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Article
Publication date: 12 December 2016

Kia Ditlevsen and Annemette Nielsen

The purpose of this paper is to provide knowledge on barriers to preventive action on early childhood overweight in non-western migrant families. It investigates the…

Abstract

Purpose

The purpose of this paper is to provide knowledge on barriers to preventive action on early childhood overweight in non-western migrant families. It investigates the underlying understandings of the parental role in relation to weight control present in health-care professionals and in families.

Design/methodology/approach

The study is based on qualitative interviews with parents who are engaged in interventions aimed at helping them and their children to adopt a healthier life style, and on interviews with health-care professionals.

Findings

This study shows that the participating parents, all low SES and living under different forms of insecurity, perceived their parental task for the present as creating well-being for their children, and they were, therefore, reluctant to enforce dietary changes. The health-care professionals, in contrast, considered the need for change through a perspective on future risks.

Research limitations/implications

The results are based on a rather small sample and the link between insecurity, family dynamics and health practice needs further research.

Originality/value

The participating parents represented a group that is rarely included in scientific research and the study, therefore, contributes valuable knowledge on health behavior in ethnic minority families. The empirical analysis provides new insights for health professionals regarding the suitability of the universal model of parental feeding styles. It illuminates the implications of implicitly applying this model in health interventions which involve vulnerable categories of parents such as refugees to western societies.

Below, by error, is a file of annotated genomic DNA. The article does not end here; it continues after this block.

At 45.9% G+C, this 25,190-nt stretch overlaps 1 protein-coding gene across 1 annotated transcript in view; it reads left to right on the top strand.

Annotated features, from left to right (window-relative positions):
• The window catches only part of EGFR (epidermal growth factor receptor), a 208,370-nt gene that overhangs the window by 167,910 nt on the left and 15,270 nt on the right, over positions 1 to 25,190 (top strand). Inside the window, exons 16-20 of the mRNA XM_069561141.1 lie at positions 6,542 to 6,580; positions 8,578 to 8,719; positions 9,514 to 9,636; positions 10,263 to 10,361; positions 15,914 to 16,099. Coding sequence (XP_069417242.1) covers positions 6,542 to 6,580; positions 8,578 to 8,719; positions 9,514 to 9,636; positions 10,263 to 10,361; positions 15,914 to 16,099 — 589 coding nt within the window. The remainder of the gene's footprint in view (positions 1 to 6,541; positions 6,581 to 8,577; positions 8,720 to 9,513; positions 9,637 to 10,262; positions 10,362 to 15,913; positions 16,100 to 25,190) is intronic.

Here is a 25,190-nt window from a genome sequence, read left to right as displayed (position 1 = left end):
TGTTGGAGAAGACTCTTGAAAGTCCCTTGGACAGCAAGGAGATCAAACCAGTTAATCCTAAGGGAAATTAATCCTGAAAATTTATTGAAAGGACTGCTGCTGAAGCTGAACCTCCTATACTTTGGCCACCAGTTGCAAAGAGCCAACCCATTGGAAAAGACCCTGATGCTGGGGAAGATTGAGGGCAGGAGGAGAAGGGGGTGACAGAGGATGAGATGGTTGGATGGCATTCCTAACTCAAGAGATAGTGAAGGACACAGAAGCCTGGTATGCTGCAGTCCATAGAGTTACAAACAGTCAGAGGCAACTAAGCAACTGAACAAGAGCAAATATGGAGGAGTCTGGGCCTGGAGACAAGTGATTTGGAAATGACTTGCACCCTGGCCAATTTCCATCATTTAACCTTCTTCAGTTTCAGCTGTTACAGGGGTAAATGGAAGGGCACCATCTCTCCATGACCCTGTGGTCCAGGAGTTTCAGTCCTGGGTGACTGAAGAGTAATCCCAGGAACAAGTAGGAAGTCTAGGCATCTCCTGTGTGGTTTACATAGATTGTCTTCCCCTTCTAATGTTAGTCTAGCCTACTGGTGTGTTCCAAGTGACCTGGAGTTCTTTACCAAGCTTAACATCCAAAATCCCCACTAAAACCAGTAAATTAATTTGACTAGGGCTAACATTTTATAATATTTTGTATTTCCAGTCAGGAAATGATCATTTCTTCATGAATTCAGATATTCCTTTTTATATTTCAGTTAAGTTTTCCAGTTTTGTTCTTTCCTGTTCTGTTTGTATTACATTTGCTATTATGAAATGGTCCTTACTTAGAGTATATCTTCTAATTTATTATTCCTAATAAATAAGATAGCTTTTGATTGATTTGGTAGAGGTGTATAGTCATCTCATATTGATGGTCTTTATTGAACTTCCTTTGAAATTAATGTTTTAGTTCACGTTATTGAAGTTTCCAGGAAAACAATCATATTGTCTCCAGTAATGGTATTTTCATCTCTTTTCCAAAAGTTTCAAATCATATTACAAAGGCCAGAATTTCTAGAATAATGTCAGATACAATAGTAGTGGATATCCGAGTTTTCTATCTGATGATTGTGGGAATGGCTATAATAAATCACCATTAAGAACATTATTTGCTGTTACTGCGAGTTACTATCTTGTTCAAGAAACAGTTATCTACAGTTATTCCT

Details

International Journal of Migration, Health and Social Care, vol. 12 no. 4
Type: Research Article
ISSN: 1747-9894

Keywords

Book part
Publication date: 19 October 2015

Julia B. Stoner

Strong relationships between parents and education professionals benefit all, especially children with disabilities. Parents of children with disabilities were integral to…

Abstract

Strong relationships between parents and education professionals benefit all, especially children with disabilities. Parents of children with disabilities were integral to the development of special education, are their children’s best advocate, and are the members of the Individual Education Plan team who know the child the best. As education professionals we must strive to develop and maintain a strong relationship with parents and involve them in all aspects of their children’s education. This chapter provides an overview of parental rights and the Individuals with Disabilities Education Act (IDEA). The theoretical foundations of parental engagement is discussed and explored. Finally, recommendations are provided for developing and maintaining strong relationships with parents of children with disabilities.

Details

Interdisciplinary Connections to Special Education: Important Aspects to Consider
Type: Book
ISBN: 978-1-78441-659-1

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1 – 10 of over 40000